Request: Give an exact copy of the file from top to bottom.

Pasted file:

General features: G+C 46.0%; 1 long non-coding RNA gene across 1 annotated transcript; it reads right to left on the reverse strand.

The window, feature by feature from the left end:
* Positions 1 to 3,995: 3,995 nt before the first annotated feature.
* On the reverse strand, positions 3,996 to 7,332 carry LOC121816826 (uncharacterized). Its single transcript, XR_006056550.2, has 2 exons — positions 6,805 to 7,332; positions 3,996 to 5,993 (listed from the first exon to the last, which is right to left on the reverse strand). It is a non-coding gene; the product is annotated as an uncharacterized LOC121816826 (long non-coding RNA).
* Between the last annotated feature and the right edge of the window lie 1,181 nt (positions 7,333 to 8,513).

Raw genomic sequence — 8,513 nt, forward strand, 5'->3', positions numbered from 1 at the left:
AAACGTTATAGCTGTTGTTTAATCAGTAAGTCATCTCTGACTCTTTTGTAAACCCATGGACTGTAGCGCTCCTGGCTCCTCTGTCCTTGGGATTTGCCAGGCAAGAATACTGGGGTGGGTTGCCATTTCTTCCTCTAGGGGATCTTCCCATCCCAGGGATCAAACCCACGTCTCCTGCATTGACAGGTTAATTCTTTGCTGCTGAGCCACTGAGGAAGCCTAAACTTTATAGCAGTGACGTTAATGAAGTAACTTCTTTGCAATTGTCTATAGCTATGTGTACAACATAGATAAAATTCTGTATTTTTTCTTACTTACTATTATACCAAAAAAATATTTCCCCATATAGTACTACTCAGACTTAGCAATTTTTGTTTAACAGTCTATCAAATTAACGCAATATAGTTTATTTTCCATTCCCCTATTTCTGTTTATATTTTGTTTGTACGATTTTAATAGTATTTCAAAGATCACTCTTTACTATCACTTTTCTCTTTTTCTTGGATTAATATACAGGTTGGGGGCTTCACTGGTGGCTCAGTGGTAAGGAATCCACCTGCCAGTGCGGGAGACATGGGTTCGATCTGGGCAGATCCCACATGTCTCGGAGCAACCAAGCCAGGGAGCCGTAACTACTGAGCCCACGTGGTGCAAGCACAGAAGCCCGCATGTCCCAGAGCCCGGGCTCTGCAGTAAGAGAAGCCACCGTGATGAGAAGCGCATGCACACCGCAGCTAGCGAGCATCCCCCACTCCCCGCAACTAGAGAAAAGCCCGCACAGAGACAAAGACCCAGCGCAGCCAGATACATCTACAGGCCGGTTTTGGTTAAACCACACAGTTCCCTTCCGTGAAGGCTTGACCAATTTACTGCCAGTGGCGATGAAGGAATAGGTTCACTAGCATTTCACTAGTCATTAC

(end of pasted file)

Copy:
General features: G+C 46.0%; 1 long non-coding RNA gene across 1 annotated transcript; it reads right to left on the reverse strand.

The window, feature by feature from the left end:
* Positions 1 to 3,995: 3,995 nt before the first annotated feature.
* On the reverse strand, positions 3,996 to 7,332 carry LOC121816826 (uncharacterized). Its single transcript, XR_006056550.2, has 2 exons — positions 6,805 to 7,332; positions 3,996 to 5,993 (listed from the first exon to the last, which is right to left on the reverse strand). It is a non-coding gene; the product is annotated as an uncharacterized LOC121816826 (long non-coding RNA).
* Between the last annotated feature and the right edge of the window lie 1,181 nt (positions 7,333 to 8,513).

Raw genomic sequence — 8,513 nt, forward strand, 5'->3', positions numbered from 1 at the left:
AAACGTTATAGCTGTTGTTTAATCAGTAAGTCATCTCTGACTCTTTTGTAAACCCATGGACTGTAGCGCTCCTGGCTCCTCTGTCCTTGGGATTTGCCAGGCAAGAATACTGGGGTGGGTTGCCATTTCTTCCTCTAGGGGATCTTCCCATCCCAGGGATCAAACCCACGTCTCCTGCATTGACAGGTTAATTCTTTGCTGCTGAGCCACTGAGGAAGCCTAAACTTTATAGCAGTGACGTTAATGAAGTAACTTCTTTGCAATTGTCTATAGCTATGTGTACAACATAGATAAAATTCTGTATTTTTTCTTACTTACTATTATACCAAAAAAATATTTCCCCATATAGTACTACTCAGACTTAGCAATTTTTGTTTAACAGTCTATCAAATTAACGCAATATAGTTTATTTTCCATTCCCCTATTTCTGTTTATATTTTGTTTGTACGATTTTAATAGTATTTCAAAGATCACTCTTTACTATCACTTTTCTCTTTTTCTTGGATTAATATACAGGTTGGGGGCTTCACTGGTGGCTCAGTGGTAAGGAATCCACCTGCCAGTGCGGGAGACATGGGTTCGATCTGGGCAGATCCCACATGTCTCGGAGCAACCAAGCCAGGGAGCCGTAACTACTGAGCCCACGTGGTGCAAGCACAGAAGCCCGCATGTCCCAGAGCCCGGGCTCTGCAGTAAGAGAAGCCACCGTGATGAGAAGCGCATGCACACCGCAGCTAGCGAGCATCCCCCACTCCCCGCAACTAGAGAAAAGCCCGCACAGAGACAAAGACCCAGCGCAGCCAGATACATCTACAGGCCGGTTTTGGTTAAACCACACAGTTCCCTTCCGTGAAGGCTTGACCAATTTACTGCCAGTGGCGATGAAGGAATAGGTTCACTAGCATTTCACTAGTCATTAC